August 30, 2014
Sir I refer to Joseph Stiglitz’ review of Martin Wolfs’ recent book “The Shifts and the Shocks” August 29.
Stiglitz writes: “The problem is not an excess of savings but a financial system that is more fixated on speculation than on fulfilling its societal role of intermediation between those with excess funds and those who need more money, in which scarce savings are allocated to the investments of highest social returns”
Of course that is the problem. A financial system, in which perhaps its biggest agent, the banks, are given immense incentives to lend and invest based on perceived credit risks, something which has absolutely nothing to do with social or economic returns, cannot fulfill its role of intermediation.
But, those immense faulty investments are given, not by any market, but by regulators who, for instance in Basel II, constrained a bank to leverage its equity 12.5 times to 1 when lending little to a small business or entrepreneur, while at the same time allowing banks to invest huge amounts in members of the AAAristocracy, leveraging a mindboggling 62.5 times to 1. 50 times more!
Unfortunately, in a world in which most of the big brass opinion makers carry their own agendas, and which in the case of Martin Wolf and Joseph Stiglitz neither one include the possibility of regulators regulating too much nor regulating too badly, it is difficult for this truth to surface.
Add to that the fact that regulators themselves, quite naturally, hate their outright stupidity to be known, and stubbornly refuse to answer questions about the distortions their risk-weighted capital requirements produce in the allocation of bank credit, and you will get a better feeling for how stuck in the doldrums our economies are.
August 29, 2014
At a growth summit Matteo Renzi and Francois Hollande should just ask ECB’s Mario Draghi a simple question
Sir, I refer to Hugh Carnegy’s report “Hollande presses for growth summit” August 29, and I would strongly suggest Matteo Renzi and Francois Hollande, they ask Mario Draghi the following.
“Mr. Draghi. As you were for years the Chairman of the Financial Stability Board and therefore an expert on bank regulations we would like to ask a simple question.
Currently European banks are not lending to medium and small businesses, entrepreneurs and start-ups because that type of lending is considered to be risky by regulators, who therefore require banks to hold much more of that extremely scarce bank capital (equity) against that type of loans than against other supposedly safer loans. And that we would hold makes it impossible for our economies to grow in a sturdy way.
So can you please explain to us, in an easy way, why bank lending to medium and small businesses, entrepreneurs and start-ups is considered risky? We ask so because one could think that having banks not lending to these borrowers would be something way riskier for Europe and our economies.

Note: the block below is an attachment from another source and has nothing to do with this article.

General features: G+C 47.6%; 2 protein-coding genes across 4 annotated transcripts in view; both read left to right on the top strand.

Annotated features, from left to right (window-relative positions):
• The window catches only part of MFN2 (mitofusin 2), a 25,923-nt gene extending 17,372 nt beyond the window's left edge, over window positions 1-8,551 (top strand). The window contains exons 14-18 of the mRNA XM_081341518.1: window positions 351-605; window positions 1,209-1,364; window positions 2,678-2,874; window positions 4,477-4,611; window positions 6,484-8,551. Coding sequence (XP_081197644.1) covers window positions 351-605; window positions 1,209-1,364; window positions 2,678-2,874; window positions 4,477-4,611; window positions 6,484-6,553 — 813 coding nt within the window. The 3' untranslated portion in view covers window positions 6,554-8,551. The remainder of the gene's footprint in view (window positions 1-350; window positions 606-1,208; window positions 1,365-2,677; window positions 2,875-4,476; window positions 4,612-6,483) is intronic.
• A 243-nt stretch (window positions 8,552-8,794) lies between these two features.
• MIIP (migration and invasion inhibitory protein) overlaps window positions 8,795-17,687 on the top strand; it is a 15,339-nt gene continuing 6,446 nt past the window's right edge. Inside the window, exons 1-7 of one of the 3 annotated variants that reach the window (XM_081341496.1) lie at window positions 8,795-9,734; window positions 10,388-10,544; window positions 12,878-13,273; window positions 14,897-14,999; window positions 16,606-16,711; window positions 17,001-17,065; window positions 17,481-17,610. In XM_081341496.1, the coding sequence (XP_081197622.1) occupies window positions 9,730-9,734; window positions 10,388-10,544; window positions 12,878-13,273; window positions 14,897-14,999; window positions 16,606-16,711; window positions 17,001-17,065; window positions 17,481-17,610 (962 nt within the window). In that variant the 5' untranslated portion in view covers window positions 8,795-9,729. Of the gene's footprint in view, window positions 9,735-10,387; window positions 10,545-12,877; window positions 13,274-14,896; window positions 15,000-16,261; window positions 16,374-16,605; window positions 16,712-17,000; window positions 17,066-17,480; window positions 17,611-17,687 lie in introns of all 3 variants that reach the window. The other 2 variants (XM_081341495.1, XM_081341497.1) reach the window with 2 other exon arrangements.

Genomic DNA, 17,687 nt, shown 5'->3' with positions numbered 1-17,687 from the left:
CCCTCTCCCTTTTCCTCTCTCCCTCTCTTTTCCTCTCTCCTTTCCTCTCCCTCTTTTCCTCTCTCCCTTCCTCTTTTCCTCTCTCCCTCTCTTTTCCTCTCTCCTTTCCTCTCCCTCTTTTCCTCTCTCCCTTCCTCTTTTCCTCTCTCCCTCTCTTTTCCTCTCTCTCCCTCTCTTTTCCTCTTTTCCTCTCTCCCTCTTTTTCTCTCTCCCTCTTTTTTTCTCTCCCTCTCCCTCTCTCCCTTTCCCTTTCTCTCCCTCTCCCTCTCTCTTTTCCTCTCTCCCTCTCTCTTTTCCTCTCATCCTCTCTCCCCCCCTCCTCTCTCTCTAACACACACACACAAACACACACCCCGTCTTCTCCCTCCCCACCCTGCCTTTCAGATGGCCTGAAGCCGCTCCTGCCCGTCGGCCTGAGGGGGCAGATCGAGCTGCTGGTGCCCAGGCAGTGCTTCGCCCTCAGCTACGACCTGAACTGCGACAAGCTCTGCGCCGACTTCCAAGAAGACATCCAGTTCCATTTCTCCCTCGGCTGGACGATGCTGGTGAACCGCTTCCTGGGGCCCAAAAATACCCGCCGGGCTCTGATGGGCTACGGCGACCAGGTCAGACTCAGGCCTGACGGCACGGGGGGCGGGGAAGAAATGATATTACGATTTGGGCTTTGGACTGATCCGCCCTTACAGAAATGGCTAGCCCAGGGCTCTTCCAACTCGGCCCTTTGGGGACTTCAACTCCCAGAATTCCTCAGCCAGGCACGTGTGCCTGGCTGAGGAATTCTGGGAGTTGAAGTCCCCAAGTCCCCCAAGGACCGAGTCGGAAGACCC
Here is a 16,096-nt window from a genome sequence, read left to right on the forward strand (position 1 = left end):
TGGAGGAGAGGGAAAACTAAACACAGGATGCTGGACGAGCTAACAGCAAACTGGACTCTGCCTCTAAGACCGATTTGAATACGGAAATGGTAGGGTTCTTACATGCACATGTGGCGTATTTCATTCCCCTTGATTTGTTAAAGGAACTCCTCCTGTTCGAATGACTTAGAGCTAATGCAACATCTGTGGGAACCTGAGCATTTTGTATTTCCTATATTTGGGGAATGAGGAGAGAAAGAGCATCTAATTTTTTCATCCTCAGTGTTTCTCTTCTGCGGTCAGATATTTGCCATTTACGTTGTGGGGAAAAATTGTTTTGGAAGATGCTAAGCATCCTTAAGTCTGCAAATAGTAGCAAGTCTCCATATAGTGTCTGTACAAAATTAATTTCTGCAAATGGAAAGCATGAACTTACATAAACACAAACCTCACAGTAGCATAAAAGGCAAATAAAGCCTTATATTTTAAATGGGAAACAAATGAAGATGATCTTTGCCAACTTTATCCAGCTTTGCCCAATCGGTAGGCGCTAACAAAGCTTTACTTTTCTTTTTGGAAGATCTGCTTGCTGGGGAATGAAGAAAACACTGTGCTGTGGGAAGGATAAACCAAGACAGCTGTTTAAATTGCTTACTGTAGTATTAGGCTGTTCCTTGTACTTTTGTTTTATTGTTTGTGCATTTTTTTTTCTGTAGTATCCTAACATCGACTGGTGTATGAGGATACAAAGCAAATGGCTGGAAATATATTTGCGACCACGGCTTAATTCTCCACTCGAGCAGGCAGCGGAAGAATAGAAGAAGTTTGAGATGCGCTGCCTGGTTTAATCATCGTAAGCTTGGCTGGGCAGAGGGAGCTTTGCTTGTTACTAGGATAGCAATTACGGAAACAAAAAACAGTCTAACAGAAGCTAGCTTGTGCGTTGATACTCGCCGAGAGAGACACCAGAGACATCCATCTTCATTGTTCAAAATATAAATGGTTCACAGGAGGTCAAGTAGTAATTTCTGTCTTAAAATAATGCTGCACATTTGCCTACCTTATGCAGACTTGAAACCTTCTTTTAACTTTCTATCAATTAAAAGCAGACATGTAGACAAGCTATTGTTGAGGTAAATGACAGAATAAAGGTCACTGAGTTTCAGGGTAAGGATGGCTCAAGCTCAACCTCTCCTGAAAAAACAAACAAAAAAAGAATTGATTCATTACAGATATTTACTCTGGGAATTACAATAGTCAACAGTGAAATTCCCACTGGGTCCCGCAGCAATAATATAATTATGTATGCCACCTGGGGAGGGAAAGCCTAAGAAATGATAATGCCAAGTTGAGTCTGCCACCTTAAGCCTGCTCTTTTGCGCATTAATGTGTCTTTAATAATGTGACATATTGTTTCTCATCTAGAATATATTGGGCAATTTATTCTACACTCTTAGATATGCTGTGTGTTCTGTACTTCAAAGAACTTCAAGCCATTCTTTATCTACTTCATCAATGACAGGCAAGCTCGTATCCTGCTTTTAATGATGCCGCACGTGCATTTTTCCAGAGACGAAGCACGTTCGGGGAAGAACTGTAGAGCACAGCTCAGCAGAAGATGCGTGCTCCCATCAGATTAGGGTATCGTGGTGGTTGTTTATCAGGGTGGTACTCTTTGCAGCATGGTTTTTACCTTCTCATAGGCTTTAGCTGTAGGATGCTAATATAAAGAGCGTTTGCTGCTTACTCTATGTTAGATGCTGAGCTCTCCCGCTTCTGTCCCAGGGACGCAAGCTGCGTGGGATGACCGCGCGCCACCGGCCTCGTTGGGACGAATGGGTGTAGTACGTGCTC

Could it not in fact be so that the risk of your risk-weighted capital requirements creating distortion in the allocation of bank credit is far more dangerous than what the borrower’s credit risks represent to banks?
And while you’re at it Mario, please explain to us what is the reasoning behind the risk-weights? For instance are these to reflect the possibilities of a borrower not repaying the bank, or the possibilities of a bank going under because of a borrower does not repay? If the latter it would seem to us, humble laymen in these matters, that what is perceived to be safe and therefore is lent to much more by the banks represents more real danger… not the skimpy lending to those perceived as “risky”.
Sir, I refer to Gillian Tett’s “Regulatory revenge risks scaring investors away” August 29. In it Tett indicates the possibility that the 10 largest western banks will end up 2014 paying £200bn in bank fines. Let me translate that for you.
In terms of the Basel III US leverage ratio of 5%, that signifies £4.000bn less in lending capacity or, with the European leverage ratio of 3%, £6.666bn less in lending capacity… and that is paid by the economy as a whole… in other words it seems pure societal masochism.
And that does not even consider that if any of these banks run into problems, and is undercapitalized, then tax payers might also end up paying the fines.
That is why I have for quite some time suggested that we should think about forcing the banks to pay their fines with voting shares issued at their current market price. Government could then resell those shares in the market.
That would dilute the value of a bank's current shareholder's investment, but not reduce the assets the fined bank has to manage any unexpected events and to give credit.
That would dilute the value of a bank's current shareholder's investment, but not reduce the assets the fined bank has to manage any unexpected events and to give credit.